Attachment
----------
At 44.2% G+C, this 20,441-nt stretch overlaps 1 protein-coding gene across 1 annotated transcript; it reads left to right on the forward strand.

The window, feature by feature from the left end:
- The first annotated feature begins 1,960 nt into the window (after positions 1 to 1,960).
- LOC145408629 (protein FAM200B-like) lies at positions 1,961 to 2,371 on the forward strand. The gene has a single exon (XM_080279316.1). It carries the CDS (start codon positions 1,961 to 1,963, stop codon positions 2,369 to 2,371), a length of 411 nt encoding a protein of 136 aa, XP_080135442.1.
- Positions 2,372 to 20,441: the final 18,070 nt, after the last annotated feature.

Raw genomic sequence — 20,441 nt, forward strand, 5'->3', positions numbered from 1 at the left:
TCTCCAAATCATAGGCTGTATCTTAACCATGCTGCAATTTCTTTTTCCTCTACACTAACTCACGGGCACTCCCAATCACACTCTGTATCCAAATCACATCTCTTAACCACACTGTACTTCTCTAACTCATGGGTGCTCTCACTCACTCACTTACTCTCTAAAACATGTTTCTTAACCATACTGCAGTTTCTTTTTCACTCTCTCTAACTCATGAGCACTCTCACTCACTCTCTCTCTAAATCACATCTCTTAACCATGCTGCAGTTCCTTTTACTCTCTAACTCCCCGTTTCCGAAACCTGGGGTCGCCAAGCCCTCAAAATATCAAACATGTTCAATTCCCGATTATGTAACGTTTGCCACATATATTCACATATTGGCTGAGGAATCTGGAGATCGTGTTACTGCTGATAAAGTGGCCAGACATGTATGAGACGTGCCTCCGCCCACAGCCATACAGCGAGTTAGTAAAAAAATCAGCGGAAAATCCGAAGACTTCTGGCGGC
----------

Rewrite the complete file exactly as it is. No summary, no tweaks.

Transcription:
At 44.2% G+C, this 20,441-nt stretch overlaps 1 protein-coding gene across 1 annotated transcript; it reads left to right on the forward strand.

The window, feature by feature from the left end:
- The first annotated feature begins 1,960 nt into the window (after positions 1 to 1,960).
- LOC145408629 (protein FAM200B-like) lies at positions 1,961 to 2,371 on the forward strand. The gene has a single exon (XM_080279316.1). It carries the CDS (start codon positions 1,961 to 1,963, stop codon positions 2,369 to 2,371), a length of 411 nt encoding a protein of 136 aa, XP_080135442.1.
- Positions 2,372 to 20,441: the final 18,070 nt, after the last annotated feature.

Raw genomic sequence — 20,441 nt, forward strand, 5'->3', positions numbered from 1 at the left:
TCTCCAAATCATAGGCTGTATCTTAACCATGCTGCAATTTCTTTTTCCTCTACACTAACTCACGGGCACTCCCAATCACACTCTGTATCCAAATCACATCTCTTAACCACACTGTACTTCTCTAACTCATGGGTGCTCTCACTCACTCACTTACTCTCTAAAACATGTTTCTTAACCATACTGCAGTTTCTTTTTCACTCTCTCTAACTCATGAGCACTCTCACTCACTCTCTCTCTAAATCACATCTCTTAACCATGCTGCAGTTCCTTTTACTCTCTAACTCCCCGTTTCCGAAACCTGGGGTCGCCAAGCCCTCAAAATATCAAACATGTTCAATTCCCGATTATGTAACGTTTGCCACATATATTCACATATTGGCTGAGGAATCTGGAGATCGTGTTACTGCTGATAAAGTGGCCAGACATGTATGAGACGTGCCTCCGCCCACAGCCATACAGCGAGTTAGTAAAAAAATCAGCGGAAAATCCGAAGACTTCTGGCGGC